In-House Notes from Opening Night at the Birds

In-House Notes from Opening Night at the Birds

As Matt P. already detailed the larger narrative of last night's game, we figured we would add in some other notes of interest for those of you who can't get enough football in August.

So fortunate to be in attendance last night, I was able to scrape together these in-house notes without the guiding hand of the broadcast. Maybe Tolly addressed these in detail. Maybe he didn't. Either way, I'm sure he did it with style.

Think of this as a "who was wearing what and how they looked" kind of thread. Oh, and if you're down for the not-so-subtle impact of post-lockout rule changes, you're in the right place. And now here we go with that which was overwhelmingly noticeable from last night's Eagles-Ravens preseason opener…
1. Vince Young's Familiarity with the Offense—An Attempt to Exhaust Ronnie Brown

While Kulp did his best to convince you of Vince Young's overwhelming capability as a quarterback in the NFL yesterday, we would all do well to temper that optimism with the realization that VY remains unfamiliar with the offense today. And, to borrow from Seinfeld, "it's not like there's anything wrong with that." The guy has had only—what?—less than two weeks to learn the offense that has long-been considered one of the complex in football.

With exactly that in mind, coach Andy Reid announced prior to last night's game that the playbook would be scaled down for the opener in the interest of letting some of the new players show off their athletic skills without having to constantly think their way through the process. When asked for his response, Young seemed grateful for the reprieve, mentioning that his goal for the evening was simply "to make sure I get the guys out of the huddle."

Leading the offense for 17 plays, Young would throw just five times, completing three attempts. Through he dropped back on three other occasions, those plays would result in a sack, an intentional grounding penalty and a 6-yard scramble to pick up a first down.

As VY was doing his best Shane-Falco-dance-around-the-throw-up-in-the-huddle ("Look at it this way, it's the first thing they're doing as a team!"), Ronnie Brown was doing his best not to get injured in the preseason. On those 17 plays spearheaded by Young, Brown touched the ball 10 times, finishing with a total of 9 rushes for 22 yards and 1 reception for 7. After touching the ball more than 50% of the time he was on the field, Brown must have felt like he was still a member of the Dolphins.

And though his contributions Thursday night still aren't any indication of his potential usage rate once the season starts, it was nonetheless entertaining to see what he could do. Hopefully, for the sake of LeSean McCoy and the Eagles rushing attack, Brown isn't so overworked in the preseason as to potentially injure himself, his unfortunate shortcoming in years past.

2. "We Re-Signed Brian Westbrook and He Changed His Name? Oh, that's Ronnie Brown"

While it was great to see No. 36 swinging out for a screen pass and making a guy miss on the sideline, it was a little disheartening to realize it wasn't Brian Westbrook.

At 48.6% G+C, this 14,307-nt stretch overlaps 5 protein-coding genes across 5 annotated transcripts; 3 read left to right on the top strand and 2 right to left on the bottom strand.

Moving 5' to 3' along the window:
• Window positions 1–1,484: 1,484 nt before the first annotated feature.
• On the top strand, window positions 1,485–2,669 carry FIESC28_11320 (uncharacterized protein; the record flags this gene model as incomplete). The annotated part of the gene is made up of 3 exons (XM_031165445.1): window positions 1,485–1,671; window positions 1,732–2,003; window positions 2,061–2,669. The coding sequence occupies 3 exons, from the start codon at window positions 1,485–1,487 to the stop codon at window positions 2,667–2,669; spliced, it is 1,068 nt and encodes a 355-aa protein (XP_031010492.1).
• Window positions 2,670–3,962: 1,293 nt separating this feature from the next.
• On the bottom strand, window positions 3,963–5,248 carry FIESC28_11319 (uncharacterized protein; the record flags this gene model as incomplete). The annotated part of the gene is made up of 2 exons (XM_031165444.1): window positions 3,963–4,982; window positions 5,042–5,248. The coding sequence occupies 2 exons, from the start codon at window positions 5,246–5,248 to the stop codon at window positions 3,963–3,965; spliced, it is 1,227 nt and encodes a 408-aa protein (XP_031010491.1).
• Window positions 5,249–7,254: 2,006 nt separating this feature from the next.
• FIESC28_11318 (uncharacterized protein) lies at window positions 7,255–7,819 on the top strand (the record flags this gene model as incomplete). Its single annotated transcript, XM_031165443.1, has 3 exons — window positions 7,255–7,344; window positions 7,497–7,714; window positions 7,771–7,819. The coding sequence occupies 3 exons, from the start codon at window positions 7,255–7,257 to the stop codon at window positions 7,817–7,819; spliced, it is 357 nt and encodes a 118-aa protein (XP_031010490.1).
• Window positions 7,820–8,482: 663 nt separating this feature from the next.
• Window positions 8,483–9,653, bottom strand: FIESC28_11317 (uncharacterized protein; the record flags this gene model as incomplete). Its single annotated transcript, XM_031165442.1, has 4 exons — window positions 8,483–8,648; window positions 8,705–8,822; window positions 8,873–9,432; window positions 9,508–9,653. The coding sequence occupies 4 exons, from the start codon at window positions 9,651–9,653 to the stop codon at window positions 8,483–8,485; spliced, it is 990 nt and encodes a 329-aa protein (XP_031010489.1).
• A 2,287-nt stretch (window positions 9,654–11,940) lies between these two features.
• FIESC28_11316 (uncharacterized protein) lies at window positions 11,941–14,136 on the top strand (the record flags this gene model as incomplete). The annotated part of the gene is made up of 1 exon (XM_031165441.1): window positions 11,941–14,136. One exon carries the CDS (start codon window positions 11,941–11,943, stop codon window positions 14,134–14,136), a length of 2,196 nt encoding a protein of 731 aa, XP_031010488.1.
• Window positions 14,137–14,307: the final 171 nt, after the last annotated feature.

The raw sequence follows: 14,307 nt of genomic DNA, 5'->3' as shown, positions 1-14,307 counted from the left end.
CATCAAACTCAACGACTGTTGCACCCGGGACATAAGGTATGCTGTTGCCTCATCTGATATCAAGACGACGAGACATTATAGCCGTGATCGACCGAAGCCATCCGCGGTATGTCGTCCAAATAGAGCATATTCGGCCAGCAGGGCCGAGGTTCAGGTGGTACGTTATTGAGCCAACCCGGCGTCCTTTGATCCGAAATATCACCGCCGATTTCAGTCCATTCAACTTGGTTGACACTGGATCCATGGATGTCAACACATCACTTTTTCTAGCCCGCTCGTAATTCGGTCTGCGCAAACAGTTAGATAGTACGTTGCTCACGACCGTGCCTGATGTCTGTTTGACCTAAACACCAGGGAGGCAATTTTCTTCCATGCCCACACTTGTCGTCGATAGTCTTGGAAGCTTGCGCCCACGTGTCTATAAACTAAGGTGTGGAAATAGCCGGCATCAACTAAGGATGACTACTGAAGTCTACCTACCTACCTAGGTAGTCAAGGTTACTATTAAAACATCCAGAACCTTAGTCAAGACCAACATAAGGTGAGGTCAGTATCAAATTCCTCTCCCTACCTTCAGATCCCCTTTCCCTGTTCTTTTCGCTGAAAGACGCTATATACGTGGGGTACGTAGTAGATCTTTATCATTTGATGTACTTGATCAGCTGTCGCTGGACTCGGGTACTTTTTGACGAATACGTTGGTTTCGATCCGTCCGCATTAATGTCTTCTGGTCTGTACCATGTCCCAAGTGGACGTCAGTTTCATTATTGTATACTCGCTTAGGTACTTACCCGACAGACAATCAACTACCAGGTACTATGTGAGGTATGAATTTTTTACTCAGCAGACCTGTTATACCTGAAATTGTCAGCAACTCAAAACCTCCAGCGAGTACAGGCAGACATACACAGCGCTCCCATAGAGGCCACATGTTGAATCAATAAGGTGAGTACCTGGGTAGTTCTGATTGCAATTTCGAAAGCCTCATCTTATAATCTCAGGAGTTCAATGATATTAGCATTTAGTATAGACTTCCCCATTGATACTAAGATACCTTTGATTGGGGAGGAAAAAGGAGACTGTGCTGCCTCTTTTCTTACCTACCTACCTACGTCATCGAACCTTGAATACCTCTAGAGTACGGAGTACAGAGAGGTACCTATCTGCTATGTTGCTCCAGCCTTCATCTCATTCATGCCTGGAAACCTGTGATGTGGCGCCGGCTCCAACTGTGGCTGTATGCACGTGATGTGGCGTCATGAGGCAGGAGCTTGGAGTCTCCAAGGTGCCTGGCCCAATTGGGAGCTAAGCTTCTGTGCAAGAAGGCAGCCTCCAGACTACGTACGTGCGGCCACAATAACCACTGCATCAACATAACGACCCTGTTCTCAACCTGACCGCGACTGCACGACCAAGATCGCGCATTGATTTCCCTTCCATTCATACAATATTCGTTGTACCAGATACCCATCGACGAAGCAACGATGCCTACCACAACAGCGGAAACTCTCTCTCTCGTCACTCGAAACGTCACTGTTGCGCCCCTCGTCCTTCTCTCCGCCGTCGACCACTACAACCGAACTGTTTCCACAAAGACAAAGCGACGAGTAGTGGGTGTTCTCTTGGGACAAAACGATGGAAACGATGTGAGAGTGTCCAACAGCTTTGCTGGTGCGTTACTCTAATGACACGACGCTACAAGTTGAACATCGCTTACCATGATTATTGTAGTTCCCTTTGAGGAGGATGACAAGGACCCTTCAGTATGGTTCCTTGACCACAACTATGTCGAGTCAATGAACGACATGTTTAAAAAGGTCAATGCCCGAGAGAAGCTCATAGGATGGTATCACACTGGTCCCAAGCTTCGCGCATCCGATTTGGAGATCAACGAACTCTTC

For fans perhaps opposed to recycling B-West's number so quickly, Philly.com's Sheil Kapadia has authored a piece explaining the necessity of using 36 in the preseason. Bottom line, Brown won't be keeping the number when it comes time for the real Week 1.

"...An Eagles spokesman said the No. 36 is temporary. The Eagles have 90 guys on their roster and seven retired numbers. That doesn't leave many other options open right now."

Kapadia goes on to discuss not only the acceptable use of No. 36, but also numbers 5 and 20. It's a good read about the honoring the past, while nonetheless moving forward. As you'll be able to tell from a quick look at the article's comment section, retiring numbers is an especially divisive issue and—from a fan's perspective—more often based on subjective emotion than any sort of objective metric.

3. Nnamdi as a Red Zone Threat, Just Kidding, But Seriously…

Alright, that cat is huge. Watching Nnamdi line up across from receivers he's as tall, if not taller than is certainly a departure from the days of our once-small secondary.

Having not seen much of Asomugha's career on the west coast, it's absolutely no wonder that he's become as dominant as he has with that combination of height, speed and athleticism. I know we didn't sign Plax, but maybe Vick can start throwing jump balls to Nnamdi. Just a thought. Not for real. But maybe…

Oh, and while we're discussing new cornerbacks and old jersey numbers, Dominique Rodgers-Cromartie took the field last night in what was once-Troy Vincent's No. 23. Is it a big deal? No. But do we notice these things? Yeah. (Note: The Eagles are advertising DRC jerseys with the No. 45 in their game day programs, so he too may be in line for a jersey change.)

4. Post-Lockout Rule Changes [In two parts labeled "A" and "B"]

Separate from the doling out of $9 trillion dollars and making sure retired players receive the healthcare they so deserve, there were a few rule changes attached to the return of football. Two of those adjustments proved evident Thursday night, leaving some fans, and even Andy Reid, at least a little confused.

A. Kick-offs Now Take Place from 35, Hope You Weren't a Fan of the Return Game

Seeing as how I got a beer, went to the bathroom once or twice and left with seven minutes to go in the fourth quarter, this stat may not be exact, but I did not once see a kick brought back out of the end zone.

In the interest of making the game safer and its players less susceptible to injury, kick-offs have been moved forward, resulting in less of an opportunity to return the football. One needs only to think of Ellis Hobbs' special teams incident last year to understand at least some of the motivation behind the move.